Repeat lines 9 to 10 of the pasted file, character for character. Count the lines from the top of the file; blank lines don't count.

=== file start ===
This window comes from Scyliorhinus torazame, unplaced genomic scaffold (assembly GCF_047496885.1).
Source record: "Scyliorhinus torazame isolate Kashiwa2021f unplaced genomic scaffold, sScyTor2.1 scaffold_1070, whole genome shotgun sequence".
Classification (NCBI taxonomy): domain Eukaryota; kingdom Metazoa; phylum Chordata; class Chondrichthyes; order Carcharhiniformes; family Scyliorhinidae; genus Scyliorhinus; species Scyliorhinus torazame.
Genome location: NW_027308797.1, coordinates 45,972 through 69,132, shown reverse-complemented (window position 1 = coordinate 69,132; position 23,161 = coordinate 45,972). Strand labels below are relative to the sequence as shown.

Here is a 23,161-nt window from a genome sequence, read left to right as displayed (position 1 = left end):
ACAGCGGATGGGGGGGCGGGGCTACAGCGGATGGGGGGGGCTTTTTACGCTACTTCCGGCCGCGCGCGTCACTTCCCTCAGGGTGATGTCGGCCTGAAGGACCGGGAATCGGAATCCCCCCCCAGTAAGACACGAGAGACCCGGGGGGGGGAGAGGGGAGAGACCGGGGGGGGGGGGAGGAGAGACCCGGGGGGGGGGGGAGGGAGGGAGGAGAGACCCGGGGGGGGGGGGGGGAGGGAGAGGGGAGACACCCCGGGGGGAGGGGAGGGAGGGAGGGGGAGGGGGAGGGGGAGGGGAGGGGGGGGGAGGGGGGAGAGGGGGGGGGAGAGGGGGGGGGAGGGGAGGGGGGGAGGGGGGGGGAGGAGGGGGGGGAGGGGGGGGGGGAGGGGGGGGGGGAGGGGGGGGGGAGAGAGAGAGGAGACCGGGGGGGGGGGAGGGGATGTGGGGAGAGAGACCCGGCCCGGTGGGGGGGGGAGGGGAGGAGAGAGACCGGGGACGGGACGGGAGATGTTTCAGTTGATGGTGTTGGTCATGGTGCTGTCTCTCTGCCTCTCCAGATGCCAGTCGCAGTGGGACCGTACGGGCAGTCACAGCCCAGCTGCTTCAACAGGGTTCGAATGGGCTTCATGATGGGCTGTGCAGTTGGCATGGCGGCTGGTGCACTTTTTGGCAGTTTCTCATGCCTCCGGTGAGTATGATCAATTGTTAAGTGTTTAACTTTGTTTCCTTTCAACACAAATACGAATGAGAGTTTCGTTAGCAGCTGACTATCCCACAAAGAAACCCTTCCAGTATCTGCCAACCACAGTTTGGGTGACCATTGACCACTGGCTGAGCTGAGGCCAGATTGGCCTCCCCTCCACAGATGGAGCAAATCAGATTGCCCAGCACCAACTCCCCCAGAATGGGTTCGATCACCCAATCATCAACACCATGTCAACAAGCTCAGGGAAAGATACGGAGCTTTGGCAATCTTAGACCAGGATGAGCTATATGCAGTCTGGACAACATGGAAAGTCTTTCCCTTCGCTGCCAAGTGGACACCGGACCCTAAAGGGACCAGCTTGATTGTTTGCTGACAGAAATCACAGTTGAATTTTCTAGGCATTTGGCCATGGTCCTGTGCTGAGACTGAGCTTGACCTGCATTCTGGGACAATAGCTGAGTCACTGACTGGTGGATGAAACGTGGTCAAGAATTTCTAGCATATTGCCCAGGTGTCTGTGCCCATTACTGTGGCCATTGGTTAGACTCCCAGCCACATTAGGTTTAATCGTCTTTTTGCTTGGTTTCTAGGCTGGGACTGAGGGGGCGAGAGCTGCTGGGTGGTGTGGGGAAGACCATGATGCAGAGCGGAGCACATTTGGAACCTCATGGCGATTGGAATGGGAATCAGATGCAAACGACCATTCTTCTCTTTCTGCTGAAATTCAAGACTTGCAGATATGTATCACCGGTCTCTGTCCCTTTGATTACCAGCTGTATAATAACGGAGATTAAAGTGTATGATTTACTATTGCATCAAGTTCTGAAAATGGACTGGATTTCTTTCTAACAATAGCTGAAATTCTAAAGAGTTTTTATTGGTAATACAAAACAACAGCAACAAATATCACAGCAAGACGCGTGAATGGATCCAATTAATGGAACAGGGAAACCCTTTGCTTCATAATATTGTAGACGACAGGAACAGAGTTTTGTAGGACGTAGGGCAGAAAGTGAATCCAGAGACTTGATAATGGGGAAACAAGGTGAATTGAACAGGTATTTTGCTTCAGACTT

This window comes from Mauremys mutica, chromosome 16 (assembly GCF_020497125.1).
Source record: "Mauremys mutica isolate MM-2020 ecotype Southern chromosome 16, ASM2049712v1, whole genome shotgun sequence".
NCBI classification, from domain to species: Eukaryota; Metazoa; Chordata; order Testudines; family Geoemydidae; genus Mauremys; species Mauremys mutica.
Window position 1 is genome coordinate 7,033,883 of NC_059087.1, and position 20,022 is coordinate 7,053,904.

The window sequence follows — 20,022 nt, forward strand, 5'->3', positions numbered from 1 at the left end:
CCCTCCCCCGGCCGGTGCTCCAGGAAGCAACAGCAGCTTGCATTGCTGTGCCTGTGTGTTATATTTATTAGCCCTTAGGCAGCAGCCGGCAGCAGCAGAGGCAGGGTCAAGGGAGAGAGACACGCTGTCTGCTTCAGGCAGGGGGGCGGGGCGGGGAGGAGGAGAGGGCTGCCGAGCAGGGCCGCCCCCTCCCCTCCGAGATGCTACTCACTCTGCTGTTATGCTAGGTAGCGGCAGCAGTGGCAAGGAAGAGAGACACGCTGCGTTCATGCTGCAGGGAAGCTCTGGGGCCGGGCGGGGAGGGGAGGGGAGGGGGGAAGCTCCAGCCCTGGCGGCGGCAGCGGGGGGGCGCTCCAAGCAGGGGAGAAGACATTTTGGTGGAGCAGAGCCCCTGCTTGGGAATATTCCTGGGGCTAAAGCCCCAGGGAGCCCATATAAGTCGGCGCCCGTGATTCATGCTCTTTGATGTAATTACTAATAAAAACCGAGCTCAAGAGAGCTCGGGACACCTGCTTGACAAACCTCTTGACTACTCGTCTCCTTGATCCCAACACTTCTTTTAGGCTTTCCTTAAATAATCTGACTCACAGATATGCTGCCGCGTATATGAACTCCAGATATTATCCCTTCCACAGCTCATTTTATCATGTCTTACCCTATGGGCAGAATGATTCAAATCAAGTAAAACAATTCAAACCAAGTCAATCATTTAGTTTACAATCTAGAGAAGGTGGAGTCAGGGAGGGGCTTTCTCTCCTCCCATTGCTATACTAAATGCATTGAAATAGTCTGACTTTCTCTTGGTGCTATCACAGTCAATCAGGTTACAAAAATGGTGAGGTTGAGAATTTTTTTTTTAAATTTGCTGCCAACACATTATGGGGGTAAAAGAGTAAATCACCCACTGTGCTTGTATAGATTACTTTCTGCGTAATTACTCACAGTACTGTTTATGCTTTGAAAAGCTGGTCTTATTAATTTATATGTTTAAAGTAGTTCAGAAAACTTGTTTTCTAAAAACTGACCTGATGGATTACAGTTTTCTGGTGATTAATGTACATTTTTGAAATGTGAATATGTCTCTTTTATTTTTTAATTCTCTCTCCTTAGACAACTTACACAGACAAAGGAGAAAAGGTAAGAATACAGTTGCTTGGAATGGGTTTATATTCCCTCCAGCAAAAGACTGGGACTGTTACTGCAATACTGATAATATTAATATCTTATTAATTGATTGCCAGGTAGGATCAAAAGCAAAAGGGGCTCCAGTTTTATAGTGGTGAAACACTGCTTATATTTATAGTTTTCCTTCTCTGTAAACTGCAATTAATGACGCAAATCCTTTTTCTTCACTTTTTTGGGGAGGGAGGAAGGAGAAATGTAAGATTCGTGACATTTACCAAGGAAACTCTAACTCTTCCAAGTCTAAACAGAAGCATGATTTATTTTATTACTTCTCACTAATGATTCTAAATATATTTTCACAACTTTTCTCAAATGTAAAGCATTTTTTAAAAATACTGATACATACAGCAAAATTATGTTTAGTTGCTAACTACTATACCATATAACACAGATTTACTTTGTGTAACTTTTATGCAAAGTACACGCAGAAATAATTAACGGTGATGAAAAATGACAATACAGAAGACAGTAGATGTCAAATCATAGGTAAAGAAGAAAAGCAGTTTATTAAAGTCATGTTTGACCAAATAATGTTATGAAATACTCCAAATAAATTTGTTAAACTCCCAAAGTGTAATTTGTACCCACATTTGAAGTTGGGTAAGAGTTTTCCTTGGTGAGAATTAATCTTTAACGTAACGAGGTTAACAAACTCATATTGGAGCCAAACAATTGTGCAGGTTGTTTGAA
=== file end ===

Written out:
NCBI classification, from domain to species: Eukaryota; Metazoa; Chordata; order Testudines; family Geoemydidae; genus Mauremys; species Mauremys mutica.
Window position 1 is genome coordinate 7,033,883 of NC_059087.1, and position 20,022 is coordinate 7,053,904.